JPA Design is a multinational design company founded by James Park, with an exceptional reputation in the transport and hospitality sectors. Based in London, the design firm offers talent, energy, curiosity and progressive design tools to turn complex challenges into compelling customer experiences. This enables brands to create the environments, objects, buildings and vehicles of the future. Here are some of James Park’s thoughts about the path of his career.
JPA Design is a multi-awarded world-leader in luxury hospitality and transportation design, primarily for premium hotels and resorts, residential, restaurants, luxury trains, aviation and airport lounge design. Over the last 30 years, the design firm has gained a broad knowledge in designing luxury trains such as the Orient Express and five-star hotel rooms, lounges, spas, restaurants and lobbies for international brands such as the Taj Group, IHG and The Pierre New York. They understand how to make these often tight spaces work through thoughtful and clever design so the high-quality service is enabled seamlessly within them. The firm feeds these insights back into projects like the new Singapore Airlines Business Class seats. Their offices in London, Dubai and Singapore allow them to be on the ground to better understand the needs of each market and region, while working collectively to offer the bests global skill sets.
“What gives me most satisfaction about my work at JPA Design is that, collaborating alongside our extremely talented team of architects, interior, product, industrial designers and trend forecasters, we have the capability to take a project from concept through to completion whilst protecting the integrity of the design in the process.”
During their 30 years of experience, JPA Design has come across several challenges, claiming that their biggest challenge is the fact that they are in a highly-competitive field, alongside several established design firms, as well as numerous small players. They are constantly challenged to innovate and to provide clients with exceptional high-end designs that meet their needs and aspirations.
When it comes to their work, JPA Design has a reputation for delivering high-quality design solutions that cover a wide range of specialist areas from private luxury trains, aircraft interiors, and a wide variety of hospitality and residential work. It is within that context that they are bound to respond to the client’s requirements and adapt their approach according to the project. However, at a personal level, Park says that he remains “drawn to both high-quality traditional solutions that have matured as time has passed, and to the better contemporary and innovative interiors and products that we see today. As such, I would define my style as one of intelligent, high-quality design solutions that improve with age, whether they be forward-looking or referring to the past and this can be seen in the work we have done for Venice Simplon Orient Express and Lake Palace Hotel in India, and the award-winning aviation projects for Singapore Airlines.”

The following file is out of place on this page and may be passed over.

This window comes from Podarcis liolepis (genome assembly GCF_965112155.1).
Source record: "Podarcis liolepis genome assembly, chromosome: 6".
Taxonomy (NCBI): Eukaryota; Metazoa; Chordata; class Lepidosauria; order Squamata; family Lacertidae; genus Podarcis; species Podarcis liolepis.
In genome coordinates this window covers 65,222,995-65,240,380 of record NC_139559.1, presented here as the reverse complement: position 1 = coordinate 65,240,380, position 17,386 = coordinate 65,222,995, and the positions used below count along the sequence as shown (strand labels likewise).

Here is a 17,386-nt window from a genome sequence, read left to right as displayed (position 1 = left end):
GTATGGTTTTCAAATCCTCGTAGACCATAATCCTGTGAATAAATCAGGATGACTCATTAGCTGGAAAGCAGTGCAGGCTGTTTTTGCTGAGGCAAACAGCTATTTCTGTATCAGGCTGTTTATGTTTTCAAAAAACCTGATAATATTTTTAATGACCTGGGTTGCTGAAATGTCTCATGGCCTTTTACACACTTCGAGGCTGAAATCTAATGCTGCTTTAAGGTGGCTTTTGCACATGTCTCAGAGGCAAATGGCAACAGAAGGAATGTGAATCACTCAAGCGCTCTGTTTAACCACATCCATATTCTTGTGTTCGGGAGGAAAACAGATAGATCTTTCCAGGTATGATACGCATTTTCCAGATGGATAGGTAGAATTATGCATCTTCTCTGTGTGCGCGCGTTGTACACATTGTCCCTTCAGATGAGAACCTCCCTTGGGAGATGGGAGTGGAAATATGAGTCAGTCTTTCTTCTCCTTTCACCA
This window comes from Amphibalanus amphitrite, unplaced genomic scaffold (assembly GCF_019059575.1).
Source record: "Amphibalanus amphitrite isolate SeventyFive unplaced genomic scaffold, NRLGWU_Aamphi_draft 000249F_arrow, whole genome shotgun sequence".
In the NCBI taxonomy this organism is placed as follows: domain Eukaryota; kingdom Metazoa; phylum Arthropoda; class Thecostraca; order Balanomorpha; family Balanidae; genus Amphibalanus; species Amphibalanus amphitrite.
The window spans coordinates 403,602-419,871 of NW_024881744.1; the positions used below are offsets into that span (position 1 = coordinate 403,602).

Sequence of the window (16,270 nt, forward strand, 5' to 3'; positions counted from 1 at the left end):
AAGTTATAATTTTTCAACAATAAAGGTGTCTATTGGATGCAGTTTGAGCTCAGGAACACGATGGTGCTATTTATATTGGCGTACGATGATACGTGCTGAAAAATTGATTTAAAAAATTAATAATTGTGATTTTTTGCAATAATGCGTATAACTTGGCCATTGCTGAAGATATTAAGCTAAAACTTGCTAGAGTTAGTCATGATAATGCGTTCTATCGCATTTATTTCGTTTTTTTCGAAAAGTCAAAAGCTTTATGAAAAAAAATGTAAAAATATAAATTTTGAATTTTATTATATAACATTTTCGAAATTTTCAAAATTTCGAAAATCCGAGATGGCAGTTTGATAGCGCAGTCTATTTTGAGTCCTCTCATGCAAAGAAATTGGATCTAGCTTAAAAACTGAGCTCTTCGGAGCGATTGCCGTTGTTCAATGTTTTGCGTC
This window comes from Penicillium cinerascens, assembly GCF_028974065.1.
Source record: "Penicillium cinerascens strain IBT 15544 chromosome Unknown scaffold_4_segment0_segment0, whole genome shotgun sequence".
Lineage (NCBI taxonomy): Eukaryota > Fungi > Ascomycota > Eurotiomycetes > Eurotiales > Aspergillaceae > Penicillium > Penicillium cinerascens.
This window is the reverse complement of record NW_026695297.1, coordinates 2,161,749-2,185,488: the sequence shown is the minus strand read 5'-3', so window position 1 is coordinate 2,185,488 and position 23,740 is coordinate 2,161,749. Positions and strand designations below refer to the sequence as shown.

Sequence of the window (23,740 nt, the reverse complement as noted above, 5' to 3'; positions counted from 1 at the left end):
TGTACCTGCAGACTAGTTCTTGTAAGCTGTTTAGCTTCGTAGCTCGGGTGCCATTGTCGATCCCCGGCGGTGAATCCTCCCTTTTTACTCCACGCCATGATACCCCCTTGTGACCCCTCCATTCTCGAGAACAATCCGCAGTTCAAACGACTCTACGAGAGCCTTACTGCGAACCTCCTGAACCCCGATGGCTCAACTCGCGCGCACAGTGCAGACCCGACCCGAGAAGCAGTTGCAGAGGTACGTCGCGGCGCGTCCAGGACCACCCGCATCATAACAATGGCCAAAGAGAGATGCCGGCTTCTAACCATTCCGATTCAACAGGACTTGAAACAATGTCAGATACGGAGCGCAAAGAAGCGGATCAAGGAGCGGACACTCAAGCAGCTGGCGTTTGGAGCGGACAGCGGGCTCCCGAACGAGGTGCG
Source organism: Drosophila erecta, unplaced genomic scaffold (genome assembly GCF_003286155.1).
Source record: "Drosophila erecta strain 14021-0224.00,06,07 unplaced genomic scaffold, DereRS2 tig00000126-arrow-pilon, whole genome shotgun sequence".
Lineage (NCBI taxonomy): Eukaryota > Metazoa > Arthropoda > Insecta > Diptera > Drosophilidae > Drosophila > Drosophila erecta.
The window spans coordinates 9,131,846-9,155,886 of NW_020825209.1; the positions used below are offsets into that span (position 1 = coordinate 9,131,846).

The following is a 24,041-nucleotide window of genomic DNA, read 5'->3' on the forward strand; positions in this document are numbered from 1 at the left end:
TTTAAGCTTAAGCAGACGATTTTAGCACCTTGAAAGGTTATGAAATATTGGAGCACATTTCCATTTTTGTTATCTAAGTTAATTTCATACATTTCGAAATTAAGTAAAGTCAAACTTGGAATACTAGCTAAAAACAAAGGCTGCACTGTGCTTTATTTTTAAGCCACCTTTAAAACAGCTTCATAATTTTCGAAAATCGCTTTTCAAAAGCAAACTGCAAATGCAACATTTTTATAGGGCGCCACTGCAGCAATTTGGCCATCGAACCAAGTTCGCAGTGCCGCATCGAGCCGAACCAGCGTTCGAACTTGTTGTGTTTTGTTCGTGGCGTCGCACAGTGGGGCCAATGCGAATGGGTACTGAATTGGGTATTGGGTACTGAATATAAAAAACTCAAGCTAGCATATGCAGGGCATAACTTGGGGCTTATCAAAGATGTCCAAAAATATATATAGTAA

“We always work as partners or as part of our clients’ in-house design team. JPA Design’s understanding of the entire experience of the VIP traveller and our holistic design approach is what distinguishes us from our competitors. Our knowledge is thorough and every detail at every touch-point is considered.”
Park defines its clients has global, regional and local companies in the luxury hospitality, leisure, residential and transportation space, along with clients in the healthcare sector. Most of JPA Design‘s clients are repeat customers, including the Taj Hotels and Resorts, Hilton Worldwide, IHG, Singapore Airlines and Belmond. They have also designed for luxury resorts such as Cape Welligama, voted one of the top 30 hotels in the world (2018) and Taj Exotica Resort & Spa, in the Maldives, along with hotels such as the Radisson Blu Hotel in Kolkata and Amara Signature hotel in Shanghai.
When it comes to craftsmanship, James Park admits that “manufacturing is marching into the building industry and has largely replaced what we traditionally understand as craftsmanship. So, craftsmanship has become more about how to cleverly exploit products and manufactured materials. However, there remains a demand for skilled craftsmen and my reference is, without doubt, looking backwards rather than forwards and I would name Edwin Lutyens as the master craftsman who, to this day, still leads the way.”
“It seems to me that our visions for the future rarely materialize in a form that we expect but I can see an exciting time ahead as new, very high-performance materials and products become available. This will likely free designers to respond with designs that are more elegant and more efficient and, coupled with technology, we should see some truly startling architectural, interior and product design projects.”
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